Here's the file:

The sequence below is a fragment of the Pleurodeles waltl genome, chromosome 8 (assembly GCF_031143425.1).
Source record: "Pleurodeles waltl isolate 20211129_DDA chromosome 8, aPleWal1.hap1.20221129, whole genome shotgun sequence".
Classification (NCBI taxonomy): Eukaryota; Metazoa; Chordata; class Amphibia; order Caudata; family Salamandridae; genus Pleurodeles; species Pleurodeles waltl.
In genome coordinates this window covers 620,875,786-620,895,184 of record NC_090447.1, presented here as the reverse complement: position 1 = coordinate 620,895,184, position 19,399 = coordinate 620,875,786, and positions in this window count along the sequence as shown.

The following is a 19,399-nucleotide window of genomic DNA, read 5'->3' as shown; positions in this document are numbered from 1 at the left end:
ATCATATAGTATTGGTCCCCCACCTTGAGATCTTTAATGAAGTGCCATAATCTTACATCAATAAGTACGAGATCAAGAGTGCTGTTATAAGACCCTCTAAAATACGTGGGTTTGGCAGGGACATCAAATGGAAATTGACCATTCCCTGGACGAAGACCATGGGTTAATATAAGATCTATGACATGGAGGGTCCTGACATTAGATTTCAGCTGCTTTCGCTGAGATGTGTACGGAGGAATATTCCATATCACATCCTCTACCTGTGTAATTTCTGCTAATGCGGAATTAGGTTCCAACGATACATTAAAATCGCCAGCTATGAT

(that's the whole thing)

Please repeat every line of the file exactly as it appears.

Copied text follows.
The sequence below is a fragment of the Pleurodeles waltl genome, chromosome 8 (assembly GCF_031143425.1).
Source record: "Pleurodeles waltl isolate 20211129_DDA chromosome 8, aPleWal1.hap1.20221129, whole genome shotgun sequence".
Classification (NCBI taxonomy): Eukaryota; Metazoa; Chordata; class Amphibia; order Caudata; family Salamandridae; genus Pleurodeles; species Pleurodeles waltl.
In genome coordinates this window covers 620,875,786-620,895,184 of record NC_090447.1, presented here as the reverse complement: position 1 = coordinate 620,895,184, position 19,399 = coordinate 620,875,786, and positions in this window count along the sequence as shown.

The following is a 19,399-nucleotide window of genomic DNA, read 5'->3' as shown; positions in this document are numbered from 1 at the left end:
ATCATATAGTATTGGTCCCCCACCTTGAGATCTTTAATGAAGTGCCATAATCTTACATCAATAAGTACGAGATCAAGAGTGCTGTTATAAGACCCTCTAAAATACGTGGGTTTGGCAGGGACATCAAATGGAAATTGACCATTCCCTGGACGAAGACCATGGGTTAATATAAGATCTATGACATGGAGGGTCCTGACATTAGATTTCAGCTGCTTTCGCTGAGATGTGTACGGAGGAATATTCCATATCACATCCTCTACCTGTGTAATTTCTGCTAATGCGGAATTAGGTTCCAACGATACATTAAAATCGCCAGCTATGAT